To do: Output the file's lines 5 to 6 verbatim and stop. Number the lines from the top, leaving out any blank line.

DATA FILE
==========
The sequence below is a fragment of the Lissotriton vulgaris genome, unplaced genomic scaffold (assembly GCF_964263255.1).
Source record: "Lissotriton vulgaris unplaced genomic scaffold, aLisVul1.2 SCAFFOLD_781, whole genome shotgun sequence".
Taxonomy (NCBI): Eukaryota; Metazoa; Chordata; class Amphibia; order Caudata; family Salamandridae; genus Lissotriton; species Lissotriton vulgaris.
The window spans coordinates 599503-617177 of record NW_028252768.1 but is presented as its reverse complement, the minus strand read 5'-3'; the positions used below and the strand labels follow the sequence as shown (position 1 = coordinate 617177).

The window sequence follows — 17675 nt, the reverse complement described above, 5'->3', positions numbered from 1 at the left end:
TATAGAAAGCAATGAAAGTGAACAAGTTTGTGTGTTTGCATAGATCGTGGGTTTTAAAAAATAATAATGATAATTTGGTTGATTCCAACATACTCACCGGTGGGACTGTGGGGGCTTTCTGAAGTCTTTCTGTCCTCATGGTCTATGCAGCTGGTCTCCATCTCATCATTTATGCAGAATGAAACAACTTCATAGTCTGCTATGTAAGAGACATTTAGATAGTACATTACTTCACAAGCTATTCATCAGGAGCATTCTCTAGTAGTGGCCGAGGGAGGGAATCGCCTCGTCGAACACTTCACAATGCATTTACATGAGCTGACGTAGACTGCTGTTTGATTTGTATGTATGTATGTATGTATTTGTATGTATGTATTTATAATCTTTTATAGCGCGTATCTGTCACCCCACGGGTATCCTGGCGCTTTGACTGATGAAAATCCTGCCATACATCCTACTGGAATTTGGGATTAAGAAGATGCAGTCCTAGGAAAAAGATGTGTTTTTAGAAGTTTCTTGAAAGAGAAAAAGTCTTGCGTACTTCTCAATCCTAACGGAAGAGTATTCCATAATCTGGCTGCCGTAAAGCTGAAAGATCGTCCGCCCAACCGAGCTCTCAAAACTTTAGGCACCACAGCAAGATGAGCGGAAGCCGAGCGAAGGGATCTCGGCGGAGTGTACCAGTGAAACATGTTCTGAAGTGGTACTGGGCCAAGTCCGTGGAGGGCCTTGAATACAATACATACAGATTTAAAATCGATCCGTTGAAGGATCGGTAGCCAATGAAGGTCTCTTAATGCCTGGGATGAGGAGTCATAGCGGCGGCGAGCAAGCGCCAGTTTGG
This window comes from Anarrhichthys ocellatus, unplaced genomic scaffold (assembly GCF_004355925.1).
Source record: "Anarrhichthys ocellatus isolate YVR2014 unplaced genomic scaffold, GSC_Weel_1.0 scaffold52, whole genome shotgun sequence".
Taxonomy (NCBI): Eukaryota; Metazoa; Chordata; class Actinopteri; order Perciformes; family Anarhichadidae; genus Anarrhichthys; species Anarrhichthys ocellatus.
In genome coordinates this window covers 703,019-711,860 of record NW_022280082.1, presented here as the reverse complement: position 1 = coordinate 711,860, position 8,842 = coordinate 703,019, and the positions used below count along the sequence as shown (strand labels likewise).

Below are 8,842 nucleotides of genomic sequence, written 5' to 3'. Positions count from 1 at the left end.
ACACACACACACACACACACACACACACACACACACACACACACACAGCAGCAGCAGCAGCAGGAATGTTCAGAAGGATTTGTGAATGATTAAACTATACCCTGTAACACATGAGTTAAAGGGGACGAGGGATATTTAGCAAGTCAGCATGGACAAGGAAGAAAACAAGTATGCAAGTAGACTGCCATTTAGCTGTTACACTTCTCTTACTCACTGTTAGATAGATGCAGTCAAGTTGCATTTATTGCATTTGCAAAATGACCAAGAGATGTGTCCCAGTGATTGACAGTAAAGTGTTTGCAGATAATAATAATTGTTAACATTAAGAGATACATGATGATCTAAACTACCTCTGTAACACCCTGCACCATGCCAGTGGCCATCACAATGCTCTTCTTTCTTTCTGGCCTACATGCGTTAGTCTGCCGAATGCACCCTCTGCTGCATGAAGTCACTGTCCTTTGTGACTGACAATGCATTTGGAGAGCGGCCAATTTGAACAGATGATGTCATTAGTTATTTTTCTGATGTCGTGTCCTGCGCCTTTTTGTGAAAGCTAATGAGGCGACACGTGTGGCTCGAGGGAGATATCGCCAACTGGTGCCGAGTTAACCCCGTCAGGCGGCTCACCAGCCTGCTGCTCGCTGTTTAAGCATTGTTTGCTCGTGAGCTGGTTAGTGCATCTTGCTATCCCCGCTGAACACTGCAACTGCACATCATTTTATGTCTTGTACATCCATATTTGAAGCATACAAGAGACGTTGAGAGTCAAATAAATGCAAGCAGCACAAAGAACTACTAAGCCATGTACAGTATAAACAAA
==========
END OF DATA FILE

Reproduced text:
The window sequence follows — 17675 nt, the reverse complement described above, 5'->3', positions numbered from 1 at the left end:
TATAGAAAGCAATGAAAGTGAACAAGTTTGTGTGTTTGCATAGATCGTGGGTTTTAAAAAATAATAATGATAATTTGGTTGATTCCAACATACTCACCGGTGGGACTGTGGGGGCTTTCTGAAGTCTTTCTGTCCTCATGGTCTATGCAGCTGGTCTCCATCTCATCATTTATGCAGAATGAAACAACTTCATAGTCTGCTATGTAAGAGACATTTAGATAGTACATTACTTCACAAGCTATTCATCAGGAGCATTCTCTAGTAGTGGCCGAGGGAGGGAATCGCCTCGTCGAACACTTCACAATGCATTTACATGAGCTGACGTAGACTGCTGTTTGATTTGTATGTATGTATGTATGTATTTGTATGTATGTATTTATAATCTTTTATAGCGCGTATCTGTCACCCCACGGGTATCCTGGCGCTTTGACTGATGAAAATCCTGCCATACATCCTACTGGAATTTGGGATTAAGAAGATGCAGTCCTAGGAAAAAGATGTGTTTTTAGAAGTTTCTTGAAAGAGAAAAAGTCTTGCGTACTTCTCAATCCTAACGGAAGAGTATTCCATAATCTGGCTGCCGTAAAGCTGAAAGATCGTCCGCCCAACCGAGCTCTCAAAACTTTAGGCACCACAGCAAGATGAGCGGAAGCCGAGCGAAGGGATCTCGGCGGAGTGTACCAGTGAAACATGTTCTGAAGTGGTACTGGGCCAAGTCCGTGGAGGGCCTTGAATACAATACATACAGATTTAAAATCGATCCGTTGAAGGATCGGTAGCCAATGAAGGTCTCTTAATGCCTGGGATGAGGAGTCATAGCGGCGGCGAGCAAGCGCCAGTTTGG